When New Technologies Come Up Against Old Ways Of Doing

The computer is no more than an instantaneous telegraph with a prodigious memory, and all the communications inventions in between have simply been elaborations of the telegraph’s original work. 

So begins Carolyn Marvin in one of my favourite books around material [media] history When Old Technologies Were New.  But recent changes in development environments, social software and gaming have pushed this generalisation to it’s limit.  Whilst acknowledging the similarities between the various types of communication inventions from the telegraph onwards, I think that each has it’s own ‘logic’, it’s own relationship to the the user as part of a network.  A [socio-technical] network that mutates. 

And the networks are mutating.  Recent eye witness reports from the edge of geekdom have reported back news of radical changes afoot, of web accessible applications [e.g. Rails] that are near stateless, stripping the home from homepage.  I’ll be intrigued at how identities [personal, corporate and community
based] are played out when our now familiar ‘virtual’ geography needs
a different cartographic system.

But what implications do these changes have for us?  Is Fraser right to be so neologsitic?  Marvin helps us to understand:

When audiences become organized around these [new technical] uses, the history of a new medium begins.  The model here is different.  Here, the focus of communication is shifted from the instrument to the drama in which existing groups perpetually negotiate power, authority, representation, and knowledge with whatever resources are available.  New media intrude on these negotiations by providing new platforms on which old groups confront one another.  Old habits of transacting between groups are projected onto new technologies that alter, or seem to alter, critical social distances.  New media may change the perceived effectiveness of one group’s surveillance of another, the permissible familiarity of exchange, the frequency and intensity of contact, and the efficacy of customary tests for truth and deception.  Old practices are then painfully revised, and group habits are reformed.  New practices do not so much flow directly from technologies that inspire them as they are improvised out of old practices that no longer work in the new settings… In the end, it is less new media practices, which come later and point toward a resolution of these conflicts … than in the uncertainty of emerging and contested practices of communication that the struggle of groups to define and locate themselves is most easily observed. [p5]"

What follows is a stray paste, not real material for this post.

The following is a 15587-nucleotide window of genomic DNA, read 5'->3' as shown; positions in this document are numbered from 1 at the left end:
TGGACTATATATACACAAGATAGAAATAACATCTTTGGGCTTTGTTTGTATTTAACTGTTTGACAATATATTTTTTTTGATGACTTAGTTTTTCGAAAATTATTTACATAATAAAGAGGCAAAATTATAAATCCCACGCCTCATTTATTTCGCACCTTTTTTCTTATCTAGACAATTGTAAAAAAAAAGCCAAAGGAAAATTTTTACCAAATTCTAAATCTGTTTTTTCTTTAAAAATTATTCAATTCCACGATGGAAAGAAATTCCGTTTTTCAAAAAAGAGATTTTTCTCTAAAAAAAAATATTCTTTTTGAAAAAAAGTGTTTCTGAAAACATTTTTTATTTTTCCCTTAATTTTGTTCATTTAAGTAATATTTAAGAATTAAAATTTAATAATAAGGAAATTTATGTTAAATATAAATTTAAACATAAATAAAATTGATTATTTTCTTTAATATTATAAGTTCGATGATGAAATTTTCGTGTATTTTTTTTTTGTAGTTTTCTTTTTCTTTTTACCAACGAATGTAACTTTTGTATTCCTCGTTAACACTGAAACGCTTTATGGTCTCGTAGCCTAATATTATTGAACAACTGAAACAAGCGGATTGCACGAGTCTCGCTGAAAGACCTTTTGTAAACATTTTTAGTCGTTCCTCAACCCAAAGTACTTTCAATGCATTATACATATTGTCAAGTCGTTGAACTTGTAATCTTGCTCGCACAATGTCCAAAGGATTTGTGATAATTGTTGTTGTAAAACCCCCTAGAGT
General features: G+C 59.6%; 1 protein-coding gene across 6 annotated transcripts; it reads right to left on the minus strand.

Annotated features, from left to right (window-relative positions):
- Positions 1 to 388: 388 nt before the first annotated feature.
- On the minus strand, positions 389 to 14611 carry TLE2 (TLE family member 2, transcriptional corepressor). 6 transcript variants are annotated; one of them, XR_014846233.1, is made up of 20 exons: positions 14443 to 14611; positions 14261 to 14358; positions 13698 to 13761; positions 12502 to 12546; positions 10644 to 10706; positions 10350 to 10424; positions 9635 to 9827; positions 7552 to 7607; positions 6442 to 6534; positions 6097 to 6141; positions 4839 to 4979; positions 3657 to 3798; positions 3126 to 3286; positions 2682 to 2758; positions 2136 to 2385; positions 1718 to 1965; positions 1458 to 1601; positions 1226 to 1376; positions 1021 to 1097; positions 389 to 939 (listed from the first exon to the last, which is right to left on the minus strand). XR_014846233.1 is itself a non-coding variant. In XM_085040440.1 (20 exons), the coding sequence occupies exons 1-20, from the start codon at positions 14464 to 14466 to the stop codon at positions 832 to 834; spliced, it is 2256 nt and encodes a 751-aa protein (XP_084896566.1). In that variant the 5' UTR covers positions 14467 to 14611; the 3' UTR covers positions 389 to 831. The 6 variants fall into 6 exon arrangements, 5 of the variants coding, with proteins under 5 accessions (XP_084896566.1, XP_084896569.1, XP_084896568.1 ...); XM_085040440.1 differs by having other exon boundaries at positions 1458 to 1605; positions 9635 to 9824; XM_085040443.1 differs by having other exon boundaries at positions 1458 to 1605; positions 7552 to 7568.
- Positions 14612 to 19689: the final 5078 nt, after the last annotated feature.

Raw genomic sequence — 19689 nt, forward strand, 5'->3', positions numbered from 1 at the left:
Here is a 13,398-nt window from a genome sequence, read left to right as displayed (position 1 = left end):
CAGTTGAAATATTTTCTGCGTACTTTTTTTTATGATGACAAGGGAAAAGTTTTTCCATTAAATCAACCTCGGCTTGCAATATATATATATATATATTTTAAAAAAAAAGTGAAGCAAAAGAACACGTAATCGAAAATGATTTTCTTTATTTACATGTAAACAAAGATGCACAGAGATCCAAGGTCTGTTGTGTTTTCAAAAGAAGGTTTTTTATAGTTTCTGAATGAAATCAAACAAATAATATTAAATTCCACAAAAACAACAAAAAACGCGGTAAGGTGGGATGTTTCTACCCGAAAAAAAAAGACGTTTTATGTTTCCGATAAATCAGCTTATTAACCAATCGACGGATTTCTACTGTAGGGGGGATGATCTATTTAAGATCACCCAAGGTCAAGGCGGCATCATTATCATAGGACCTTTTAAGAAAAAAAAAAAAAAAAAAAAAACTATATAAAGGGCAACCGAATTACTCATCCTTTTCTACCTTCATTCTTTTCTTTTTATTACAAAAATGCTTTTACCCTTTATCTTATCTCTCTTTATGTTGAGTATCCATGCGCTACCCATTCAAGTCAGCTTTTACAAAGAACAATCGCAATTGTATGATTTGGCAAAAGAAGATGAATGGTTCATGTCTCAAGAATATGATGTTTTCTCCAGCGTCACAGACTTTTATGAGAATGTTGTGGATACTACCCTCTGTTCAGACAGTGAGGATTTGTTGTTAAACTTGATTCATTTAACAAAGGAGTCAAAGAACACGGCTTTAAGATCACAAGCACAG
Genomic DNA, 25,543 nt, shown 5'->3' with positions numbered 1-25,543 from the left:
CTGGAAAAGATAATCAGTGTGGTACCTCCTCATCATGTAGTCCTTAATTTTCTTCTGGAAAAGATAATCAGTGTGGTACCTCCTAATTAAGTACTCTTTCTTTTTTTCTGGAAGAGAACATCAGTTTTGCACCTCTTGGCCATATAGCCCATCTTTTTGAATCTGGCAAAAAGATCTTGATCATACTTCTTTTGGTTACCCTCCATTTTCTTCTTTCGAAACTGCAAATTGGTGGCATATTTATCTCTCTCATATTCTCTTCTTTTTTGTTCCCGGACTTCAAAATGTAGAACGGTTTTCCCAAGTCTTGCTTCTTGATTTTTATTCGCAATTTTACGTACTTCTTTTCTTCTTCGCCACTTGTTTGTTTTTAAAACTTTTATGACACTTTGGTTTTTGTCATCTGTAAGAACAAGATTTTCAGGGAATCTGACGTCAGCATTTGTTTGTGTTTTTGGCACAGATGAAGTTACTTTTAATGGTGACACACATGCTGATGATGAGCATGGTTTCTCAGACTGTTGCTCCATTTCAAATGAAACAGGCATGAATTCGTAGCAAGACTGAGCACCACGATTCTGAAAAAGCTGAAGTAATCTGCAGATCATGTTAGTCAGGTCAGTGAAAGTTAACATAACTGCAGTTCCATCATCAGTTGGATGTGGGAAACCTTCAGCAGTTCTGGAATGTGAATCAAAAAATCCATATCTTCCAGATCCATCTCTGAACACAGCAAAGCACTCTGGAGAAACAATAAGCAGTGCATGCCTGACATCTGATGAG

The answer? We should look to the effects of consuming the ‘media’, the ‘network’ effects and the reactions that take place.  Some are easier to ‘find’ and document than others. 

One example for me is something that happened last week – it made me think of this idea of practice and of social norms and ways of doing.  I went to a ‘ball’ and took some photographs of colleagues, new colleagues with whom I’d only been working a few days.  I put them on flickr and sent and email to a few people [those I’d met] to have a look.  One said i should send them to ‘all staff’.  In my last job I would have sent them to everyone because people were familiar with the often quite personal nature of digital photography and of presenting this through a website [in this case flickr].  In the new job all I got was silence, until lunchtime in the canteen when one or two people said "oh, so-and-so’s not happy about that".  People were unsure of what to make of my irreverent captions to quite mundane photos.  I had upset the delicate balance of what ‘acceptable’ behaviour meant, not that it was ‘bad’ behaviour, but the digital photos and captions enabled through flickr had taken them to a place where the norms and conventions were unfamiliar… 

I’m back from Coventry now btw.